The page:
There’s a big problem brewing in tech companies today. On the one hand, we have products and services that leverage Cloud-based, ‘always-on’, sensing and recording of user data. Much of this data can be helpful, but how it is captured, stored, shared, and leaked can result in abuse. Amazon, for example, has two dozen types of domestic devices, and many of them record more data than any other company’s products. Yet Amazon’s product development strategy seems to de-prioritize privacy, considering it a feature, rather than a core user experience design strategy.
With the proliferation of data-gathering and aggregating, product designers are under pressure from the growing consumer concern over privacy. In 2022, 74% of Americans ranked privacy as a core value (Pew). To be sure, how consumers interact with and experience product privacy and security has a massive impact on user adoption and feelings of safety. Rather than opposing the user experience requirement for privacy and security, designers ought to embrace it and champion higher standards of legal and ethical rights found in legislation such as GDPR.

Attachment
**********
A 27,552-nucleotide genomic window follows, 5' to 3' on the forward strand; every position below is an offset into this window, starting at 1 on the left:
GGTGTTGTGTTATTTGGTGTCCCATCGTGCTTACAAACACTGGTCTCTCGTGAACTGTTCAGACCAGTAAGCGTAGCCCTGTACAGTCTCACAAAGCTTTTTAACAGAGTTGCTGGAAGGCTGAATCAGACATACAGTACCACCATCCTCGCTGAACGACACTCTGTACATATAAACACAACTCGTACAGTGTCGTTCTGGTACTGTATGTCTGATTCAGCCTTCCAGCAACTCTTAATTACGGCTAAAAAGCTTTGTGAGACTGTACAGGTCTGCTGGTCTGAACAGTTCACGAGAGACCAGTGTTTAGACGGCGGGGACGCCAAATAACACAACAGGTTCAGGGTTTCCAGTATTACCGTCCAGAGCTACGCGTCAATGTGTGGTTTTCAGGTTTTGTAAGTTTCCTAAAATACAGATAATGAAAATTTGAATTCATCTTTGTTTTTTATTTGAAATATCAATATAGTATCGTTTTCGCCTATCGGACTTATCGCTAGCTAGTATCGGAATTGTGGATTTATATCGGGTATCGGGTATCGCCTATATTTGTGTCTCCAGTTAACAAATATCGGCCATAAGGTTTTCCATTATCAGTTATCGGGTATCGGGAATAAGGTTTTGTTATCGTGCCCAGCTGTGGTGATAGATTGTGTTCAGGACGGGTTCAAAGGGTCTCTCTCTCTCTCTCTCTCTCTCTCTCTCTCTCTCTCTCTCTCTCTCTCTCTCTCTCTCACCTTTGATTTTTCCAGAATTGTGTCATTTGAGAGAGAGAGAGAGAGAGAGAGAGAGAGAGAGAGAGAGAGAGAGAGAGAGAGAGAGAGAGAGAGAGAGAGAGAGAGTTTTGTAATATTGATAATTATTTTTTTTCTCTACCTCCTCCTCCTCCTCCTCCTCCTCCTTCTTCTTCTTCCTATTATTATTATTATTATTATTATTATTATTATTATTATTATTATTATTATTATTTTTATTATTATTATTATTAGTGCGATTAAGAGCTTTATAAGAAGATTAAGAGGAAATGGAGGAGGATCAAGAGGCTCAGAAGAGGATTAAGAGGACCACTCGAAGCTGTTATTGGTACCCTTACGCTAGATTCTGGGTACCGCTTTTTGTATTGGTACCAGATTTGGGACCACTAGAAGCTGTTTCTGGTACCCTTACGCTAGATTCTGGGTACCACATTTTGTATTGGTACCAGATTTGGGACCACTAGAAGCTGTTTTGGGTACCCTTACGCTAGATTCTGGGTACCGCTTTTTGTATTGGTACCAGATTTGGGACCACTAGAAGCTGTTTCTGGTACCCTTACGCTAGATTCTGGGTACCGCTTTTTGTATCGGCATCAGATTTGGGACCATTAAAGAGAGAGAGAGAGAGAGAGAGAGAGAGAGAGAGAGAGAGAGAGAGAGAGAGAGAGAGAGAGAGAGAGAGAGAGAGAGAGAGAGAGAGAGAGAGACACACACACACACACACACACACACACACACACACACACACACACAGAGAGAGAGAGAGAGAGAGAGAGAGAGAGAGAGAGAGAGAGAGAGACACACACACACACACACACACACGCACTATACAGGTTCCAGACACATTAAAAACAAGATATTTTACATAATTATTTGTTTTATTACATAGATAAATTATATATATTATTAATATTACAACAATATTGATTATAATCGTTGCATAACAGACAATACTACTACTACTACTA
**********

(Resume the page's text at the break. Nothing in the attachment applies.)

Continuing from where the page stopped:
The history of technology adoption and public relations has shown that companies that disrespect user privacy (eg Facebook) are hurt in the long run by publicity and user defection. Yet products are being made, from VR to smart devices, with privacy and safety as an afterthought. In this Miniclass, we will look at how users perceive privacy and security and how product designers can build trust, safety, and security into their product strategy based on guidelines for trust, privacy and security in UX Design.
Topics we will cover in the Designing for trust, privacy and security in UX Miniclass:
A brief, but deep-dive into a topic, led by Frank Spillers. The sessions provide an orientation to key points on a topic. The sessions are FREE to members of the UX Inner Circle.